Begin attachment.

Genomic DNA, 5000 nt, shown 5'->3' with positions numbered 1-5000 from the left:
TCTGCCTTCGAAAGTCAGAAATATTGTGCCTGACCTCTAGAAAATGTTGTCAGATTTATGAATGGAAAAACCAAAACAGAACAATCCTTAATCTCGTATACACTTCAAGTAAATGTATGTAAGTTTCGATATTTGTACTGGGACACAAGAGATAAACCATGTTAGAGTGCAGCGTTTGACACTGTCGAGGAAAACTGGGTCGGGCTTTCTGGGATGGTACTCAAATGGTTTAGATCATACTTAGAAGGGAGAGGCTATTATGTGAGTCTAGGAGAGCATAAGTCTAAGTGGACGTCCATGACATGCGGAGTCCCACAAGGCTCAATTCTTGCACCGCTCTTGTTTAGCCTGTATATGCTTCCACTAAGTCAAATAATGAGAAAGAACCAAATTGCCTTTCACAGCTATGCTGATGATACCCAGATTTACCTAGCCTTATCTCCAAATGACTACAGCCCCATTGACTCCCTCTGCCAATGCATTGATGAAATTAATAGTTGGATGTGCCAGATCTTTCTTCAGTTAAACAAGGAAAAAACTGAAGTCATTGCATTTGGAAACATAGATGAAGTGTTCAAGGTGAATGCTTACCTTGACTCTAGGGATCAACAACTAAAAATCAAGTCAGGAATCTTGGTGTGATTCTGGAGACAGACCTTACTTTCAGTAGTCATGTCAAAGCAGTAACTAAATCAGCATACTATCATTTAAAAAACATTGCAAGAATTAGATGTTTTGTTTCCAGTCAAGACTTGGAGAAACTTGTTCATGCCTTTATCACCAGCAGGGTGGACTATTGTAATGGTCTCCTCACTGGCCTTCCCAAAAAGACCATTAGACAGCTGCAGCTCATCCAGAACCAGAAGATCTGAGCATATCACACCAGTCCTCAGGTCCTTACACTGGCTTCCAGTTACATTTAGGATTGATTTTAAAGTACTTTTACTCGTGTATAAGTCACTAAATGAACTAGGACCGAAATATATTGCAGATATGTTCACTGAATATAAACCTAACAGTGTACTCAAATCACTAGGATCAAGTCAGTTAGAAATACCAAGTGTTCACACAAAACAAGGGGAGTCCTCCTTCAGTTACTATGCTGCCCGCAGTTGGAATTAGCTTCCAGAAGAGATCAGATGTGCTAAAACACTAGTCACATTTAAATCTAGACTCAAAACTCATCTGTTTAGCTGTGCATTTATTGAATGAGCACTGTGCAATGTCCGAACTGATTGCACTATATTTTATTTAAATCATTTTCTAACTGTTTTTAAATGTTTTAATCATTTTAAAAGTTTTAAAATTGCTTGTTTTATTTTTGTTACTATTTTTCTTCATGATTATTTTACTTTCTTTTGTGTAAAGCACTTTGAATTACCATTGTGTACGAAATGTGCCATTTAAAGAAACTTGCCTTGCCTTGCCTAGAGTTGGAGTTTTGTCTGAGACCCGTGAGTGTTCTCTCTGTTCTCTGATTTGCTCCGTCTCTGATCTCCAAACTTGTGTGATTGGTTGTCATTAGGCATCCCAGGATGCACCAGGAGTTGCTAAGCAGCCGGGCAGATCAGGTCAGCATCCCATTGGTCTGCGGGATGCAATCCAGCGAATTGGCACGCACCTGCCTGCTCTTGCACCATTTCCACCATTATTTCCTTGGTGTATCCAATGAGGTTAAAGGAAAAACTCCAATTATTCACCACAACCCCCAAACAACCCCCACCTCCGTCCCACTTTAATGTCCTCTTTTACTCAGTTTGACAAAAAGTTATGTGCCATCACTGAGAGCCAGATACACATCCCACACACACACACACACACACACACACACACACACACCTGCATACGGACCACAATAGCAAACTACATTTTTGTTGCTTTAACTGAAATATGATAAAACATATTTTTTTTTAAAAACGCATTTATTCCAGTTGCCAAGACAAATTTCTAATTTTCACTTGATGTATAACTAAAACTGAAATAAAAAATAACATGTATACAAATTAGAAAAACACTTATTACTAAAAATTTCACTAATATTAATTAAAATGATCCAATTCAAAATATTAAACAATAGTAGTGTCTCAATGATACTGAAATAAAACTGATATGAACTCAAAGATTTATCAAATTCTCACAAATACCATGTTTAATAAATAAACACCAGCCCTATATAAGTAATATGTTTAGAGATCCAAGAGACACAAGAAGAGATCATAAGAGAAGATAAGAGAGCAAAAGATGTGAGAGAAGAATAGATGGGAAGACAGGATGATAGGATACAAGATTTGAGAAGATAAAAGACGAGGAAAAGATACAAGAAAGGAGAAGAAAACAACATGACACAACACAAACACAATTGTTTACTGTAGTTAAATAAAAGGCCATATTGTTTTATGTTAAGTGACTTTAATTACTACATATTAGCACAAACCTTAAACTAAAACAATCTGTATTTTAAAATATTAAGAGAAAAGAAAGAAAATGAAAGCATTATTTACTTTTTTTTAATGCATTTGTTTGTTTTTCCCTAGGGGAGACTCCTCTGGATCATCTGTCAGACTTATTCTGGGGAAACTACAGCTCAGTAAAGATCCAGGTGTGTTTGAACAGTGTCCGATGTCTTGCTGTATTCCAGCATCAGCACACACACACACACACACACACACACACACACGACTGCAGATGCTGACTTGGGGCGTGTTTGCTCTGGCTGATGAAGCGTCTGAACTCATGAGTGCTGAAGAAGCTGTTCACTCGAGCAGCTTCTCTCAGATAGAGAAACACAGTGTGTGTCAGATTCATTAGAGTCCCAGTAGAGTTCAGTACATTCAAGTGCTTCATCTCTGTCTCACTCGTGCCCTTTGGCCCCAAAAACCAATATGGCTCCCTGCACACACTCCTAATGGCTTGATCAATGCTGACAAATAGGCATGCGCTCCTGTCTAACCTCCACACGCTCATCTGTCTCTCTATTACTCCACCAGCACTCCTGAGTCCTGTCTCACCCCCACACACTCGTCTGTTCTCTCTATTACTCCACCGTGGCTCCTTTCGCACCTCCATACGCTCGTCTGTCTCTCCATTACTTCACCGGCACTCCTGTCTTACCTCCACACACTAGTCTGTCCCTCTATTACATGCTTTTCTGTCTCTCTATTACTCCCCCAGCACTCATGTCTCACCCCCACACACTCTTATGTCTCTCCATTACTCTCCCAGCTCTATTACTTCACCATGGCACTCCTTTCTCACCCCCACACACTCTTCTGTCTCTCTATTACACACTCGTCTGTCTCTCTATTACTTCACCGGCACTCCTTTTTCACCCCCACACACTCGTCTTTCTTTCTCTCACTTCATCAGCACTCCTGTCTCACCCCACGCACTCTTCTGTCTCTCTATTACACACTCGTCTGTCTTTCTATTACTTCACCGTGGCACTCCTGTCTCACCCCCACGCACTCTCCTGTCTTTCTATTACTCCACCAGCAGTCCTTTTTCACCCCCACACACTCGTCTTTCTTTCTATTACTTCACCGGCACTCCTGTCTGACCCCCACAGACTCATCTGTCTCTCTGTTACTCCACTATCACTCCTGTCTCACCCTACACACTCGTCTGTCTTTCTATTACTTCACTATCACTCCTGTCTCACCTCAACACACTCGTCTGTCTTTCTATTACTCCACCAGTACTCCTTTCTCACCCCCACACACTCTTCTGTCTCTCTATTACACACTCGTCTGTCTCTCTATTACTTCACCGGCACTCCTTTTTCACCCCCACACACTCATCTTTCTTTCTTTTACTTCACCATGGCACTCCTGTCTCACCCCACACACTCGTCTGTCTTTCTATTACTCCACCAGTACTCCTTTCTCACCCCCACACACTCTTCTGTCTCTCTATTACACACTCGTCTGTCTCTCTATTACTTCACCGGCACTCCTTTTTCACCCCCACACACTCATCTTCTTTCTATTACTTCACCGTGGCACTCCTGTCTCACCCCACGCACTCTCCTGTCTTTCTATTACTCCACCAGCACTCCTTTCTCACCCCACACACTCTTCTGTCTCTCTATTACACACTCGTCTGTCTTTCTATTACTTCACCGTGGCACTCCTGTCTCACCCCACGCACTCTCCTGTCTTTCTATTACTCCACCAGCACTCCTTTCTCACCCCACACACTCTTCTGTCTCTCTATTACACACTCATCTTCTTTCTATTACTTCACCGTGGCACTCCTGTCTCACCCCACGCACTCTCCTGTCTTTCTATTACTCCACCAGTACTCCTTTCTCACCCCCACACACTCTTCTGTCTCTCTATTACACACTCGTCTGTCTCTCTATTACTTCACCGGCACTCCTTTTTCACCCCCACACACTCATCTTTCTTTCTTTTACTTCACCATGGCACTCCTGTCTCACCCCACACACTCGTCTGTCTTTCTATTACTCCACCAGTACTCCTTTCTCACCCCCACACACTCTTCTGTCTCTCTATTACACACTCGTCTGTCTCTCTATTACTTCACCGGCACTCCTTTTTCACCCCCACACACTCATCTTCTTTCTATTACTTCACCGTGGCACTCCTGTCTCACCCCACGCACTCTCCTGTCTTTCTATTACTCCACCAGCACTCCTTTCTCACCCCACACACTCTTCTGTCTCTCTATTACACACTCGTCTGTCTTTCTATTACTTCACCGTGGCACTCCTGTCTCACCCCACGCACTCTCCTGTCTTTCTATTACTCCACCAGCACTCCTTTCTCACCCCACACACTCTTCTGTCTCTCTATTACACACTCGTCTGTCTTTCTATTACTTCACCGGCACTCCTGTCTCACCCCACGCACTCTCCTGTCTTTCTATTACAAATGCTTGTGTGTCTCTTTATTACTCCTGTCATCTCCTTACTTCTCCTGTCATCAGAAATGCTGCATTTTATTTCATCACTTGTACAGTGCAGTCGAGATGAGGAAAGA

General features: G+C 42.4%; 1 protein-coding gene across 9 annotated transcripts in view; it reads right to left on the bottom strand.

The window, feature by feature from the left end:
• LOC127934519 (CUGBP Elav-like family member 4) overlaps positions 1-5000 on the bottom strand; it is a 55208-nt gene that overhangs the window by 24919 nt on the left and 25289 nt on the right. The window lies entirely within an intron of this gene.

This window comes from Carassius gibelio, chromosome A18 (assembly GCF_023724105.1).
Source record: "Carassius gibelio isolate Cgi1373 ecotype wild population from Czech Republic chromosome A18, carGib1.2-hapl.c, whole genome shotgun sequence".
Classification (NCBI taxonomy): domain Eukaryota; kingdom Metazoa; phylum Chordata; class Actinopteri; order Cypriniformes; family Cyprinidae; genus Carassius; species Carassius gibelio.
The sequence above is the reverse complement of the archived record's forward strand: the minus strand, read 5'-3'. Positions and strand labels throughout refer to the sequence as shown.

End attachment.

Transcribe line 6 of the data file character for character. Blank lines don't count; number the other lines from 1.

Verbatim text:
This window comes from Carassius gibelio, chromosome A18 (assembly GCF_023724105.1).